Sat, Sep 25, 2004 - Page 3 News List

Ambassador says diplomatic ties with Panama still strong

By Melody Chen  /  STAFF REPORTER

Panamanian Ambassador Jose Antonio Dominguez yesterday dismissed rumors that diplomatic ties might be cut in November. He also said a new ambassador will soon arrive to replace him.

People First Party (PFP) Legislator Sun Ta-chien (孫大千) asked Vice Minister of Foreign Affairs Michael Kau (高英茂) at a legislative question-and-answer session whether the Ministry of Foreign Affairs was aware Panama might switch recognition to Beijing in November. Sun quoted unnamed sources as saying Panama will sever ties after the US presidential election.

Kau said the ministry "has no information" about Panama's possible change of allegiance.

Sun also questioned whether Panama had rejected a US$10 billion aid package Taiwan offered to help repair the Panama Canal. The package, Sun claimed, was said to be part of Taiwan's efforts to salvage relations with Panama.

Rumors about the package "were not facts," Kau said.

Dominguez said in a phone interview that although President Chen Shui-bian (陳水扁) made a "very friendly statement" during his Panama visit, expressing Tai-wan's willingness to help improve the canal, he never mentioned giving US$10 billion as a gift.

He stressed Taiwan will help the canal expansion project in form of "cooperation" or "investment" rather than paying Panama up to US$10 billion for the work.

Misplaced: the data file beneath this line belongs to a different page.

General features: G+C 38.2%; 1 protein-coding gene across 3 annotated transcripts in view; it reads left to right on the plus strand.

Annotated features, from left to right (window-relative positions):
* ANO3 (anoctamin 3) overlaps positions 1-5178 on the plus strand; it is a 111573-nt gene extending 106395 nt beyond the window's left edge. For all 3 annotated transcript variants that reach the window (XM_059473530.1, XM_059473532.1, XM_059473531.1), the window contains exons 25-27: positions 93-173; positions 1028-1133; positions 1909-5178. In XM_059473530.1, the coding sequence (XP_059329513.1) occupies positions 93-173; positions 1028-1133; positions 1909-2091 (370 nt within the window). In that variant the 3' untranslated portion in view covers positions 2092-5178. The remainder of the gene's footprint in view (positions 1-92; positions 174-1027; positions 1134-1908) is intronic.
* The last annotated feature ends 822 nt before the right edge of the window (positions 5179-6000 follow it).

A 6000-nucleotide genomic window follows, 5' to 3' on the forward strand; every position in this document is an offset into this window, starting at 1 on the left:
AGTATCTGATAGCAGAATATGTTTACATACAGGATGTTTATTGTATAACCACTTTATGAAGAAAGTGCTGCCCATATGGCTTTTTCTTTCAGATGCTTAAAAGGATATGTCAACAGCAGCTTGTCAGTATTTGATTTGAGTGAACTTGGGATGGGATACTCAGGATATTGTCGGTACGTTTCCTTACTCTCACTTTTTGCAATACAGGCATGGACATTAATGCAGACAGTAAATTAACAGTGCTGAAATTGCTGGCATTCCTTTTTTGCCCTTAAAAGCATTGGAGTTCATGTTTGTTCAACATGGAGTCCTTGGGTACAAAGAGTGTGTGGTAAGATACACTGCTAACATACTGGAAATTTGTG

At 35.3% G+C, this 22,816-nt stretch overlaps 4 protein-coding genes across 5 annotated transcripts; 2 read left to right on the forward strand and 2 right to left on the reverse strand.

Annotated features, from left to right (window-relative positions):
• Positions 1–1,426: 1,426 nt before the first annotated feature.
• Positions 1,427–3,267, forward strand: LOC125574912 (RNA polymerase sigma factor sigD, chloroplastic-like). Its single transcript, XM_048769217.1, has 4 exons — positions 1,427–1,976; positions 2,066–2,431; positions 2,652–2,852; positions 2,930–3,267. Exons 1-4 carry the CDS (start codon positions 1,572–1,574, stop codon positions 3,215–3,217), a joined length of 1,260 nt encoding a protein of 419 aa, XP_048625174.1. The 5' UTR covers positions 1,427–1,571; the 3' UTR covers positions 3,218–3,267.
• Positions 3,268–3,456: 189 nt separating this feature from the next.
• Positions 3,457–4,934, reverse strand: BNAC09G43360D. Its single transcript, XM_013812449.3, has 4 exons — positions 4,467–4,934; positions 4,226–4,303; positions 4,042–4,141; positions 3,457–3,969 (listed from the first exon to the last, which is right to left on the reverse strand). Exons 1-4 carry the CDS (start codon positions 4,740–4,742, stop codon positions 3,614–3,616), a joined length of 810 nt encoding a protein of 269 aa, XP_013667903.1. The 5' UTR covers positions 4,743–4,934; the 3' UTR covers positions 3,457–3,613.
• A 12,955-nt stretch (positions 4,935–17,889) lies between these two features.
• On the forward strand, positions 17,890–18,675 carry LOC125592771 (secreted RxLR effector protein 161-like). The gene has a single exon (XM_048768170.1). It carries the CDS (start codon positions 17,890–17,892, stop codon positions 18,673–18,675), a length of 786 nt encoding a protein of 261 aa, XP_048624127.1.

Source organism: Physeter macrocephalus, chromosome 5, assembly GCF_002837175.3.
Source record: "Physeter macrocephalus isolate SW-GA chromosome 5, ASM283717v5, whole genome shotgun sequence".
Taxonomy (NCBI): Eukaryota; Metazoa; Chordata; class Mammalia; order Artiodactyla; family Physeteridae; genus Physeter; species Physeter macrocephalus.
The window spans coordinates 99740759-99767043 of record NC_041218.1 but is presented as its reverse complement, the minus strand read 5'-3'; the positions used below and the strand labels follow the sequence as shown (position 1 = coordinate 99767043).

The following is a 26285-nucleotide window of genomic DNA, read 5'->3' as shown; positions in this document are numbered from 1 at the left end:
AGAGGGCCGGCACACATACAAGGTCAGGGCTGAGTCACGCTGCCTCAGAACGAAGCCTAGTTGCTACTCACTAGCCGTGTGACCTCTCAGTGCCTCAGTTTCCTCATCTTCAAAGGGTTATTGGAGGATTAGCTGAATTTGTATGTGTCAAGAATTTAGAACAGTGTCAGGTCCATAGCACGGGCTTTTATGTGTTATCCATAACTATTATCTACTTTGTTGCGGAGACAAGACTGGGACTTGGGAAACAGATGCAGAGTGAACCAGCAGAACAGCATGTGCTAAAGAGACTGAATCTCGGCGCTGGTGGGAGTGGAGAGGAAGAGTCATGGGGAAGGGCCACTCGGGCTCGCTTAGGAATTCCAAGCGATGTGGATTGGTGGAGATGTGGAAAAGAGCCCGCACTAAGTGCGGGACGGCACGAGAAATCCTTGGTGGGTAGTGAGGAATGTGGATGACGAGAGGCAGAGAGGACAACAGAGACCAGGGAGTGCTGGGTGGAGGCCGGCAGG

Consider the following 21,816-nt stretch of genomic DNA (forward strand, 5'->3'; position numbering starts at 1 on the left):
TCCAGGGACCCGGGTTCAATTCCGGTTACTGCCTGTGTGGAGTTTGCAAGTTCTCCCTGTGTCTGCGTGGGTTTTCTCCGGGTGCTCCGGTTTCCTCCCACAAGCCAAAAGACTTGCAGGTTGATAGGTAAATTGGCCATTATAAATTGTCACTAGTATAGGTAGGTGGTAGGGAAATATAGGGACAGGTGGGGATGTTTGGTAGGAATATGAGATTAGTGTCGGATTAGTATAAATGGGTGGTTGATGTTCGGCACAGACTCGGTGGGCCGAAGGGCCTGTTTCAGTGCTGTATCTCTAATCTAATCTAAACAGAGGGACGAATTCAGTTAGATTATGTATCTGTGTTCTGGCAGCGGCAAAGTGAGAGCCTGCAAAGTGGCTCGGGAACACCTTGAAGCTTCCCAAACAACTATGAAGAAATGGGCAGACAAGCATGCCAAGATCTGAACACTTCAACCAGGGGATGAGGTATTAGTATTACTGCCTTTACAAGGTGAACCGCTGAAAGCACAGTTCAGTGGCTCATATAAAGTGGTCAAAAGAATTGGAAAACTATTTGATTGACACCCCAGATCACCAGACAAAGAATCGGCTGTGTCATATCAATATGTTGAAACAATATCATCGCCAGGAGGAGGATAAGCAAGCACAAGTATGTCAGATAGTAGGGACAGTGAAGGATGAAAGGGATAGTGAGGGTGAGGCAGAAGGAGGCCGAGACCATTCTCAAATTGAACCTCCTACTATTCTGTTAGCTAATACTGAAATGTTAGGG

The ambassador also denied speculation that Taiwan and Pana-ma may cut ties two months from now. Dominguez, who is scheduled to leave Taipei next Thursday, said his successor will be arriving early next month.

"I can even tell you his name. He is Julio Mock," Dominguez said, noting that if Panama had any intention to switch recognition to Beijing, it would not have been in a hurry to send a new ambassador to Taipei.

Taiwan's 12th bid to enter the UN was rejected last Wednesday. All but five of Taiwan's diplomatic allies spoke in favor of the country's bid to join the UN. Panama was among those which failed to speak for Taiwan.

Dominguez told reporters last Thursday that his country did not speak because its new UN ambassador is still building contacts.

Meanwhile, during a meeting with foreign correspondents in Panama last Thursday, First Vice-President and Minister of Foreign Relations Samuel Lewis Navarro said his government had been considering whether to speak in favor of Taiwan. He said Panama had been assessing the advantages and disadvantages of speaking in favor of Taiwan.

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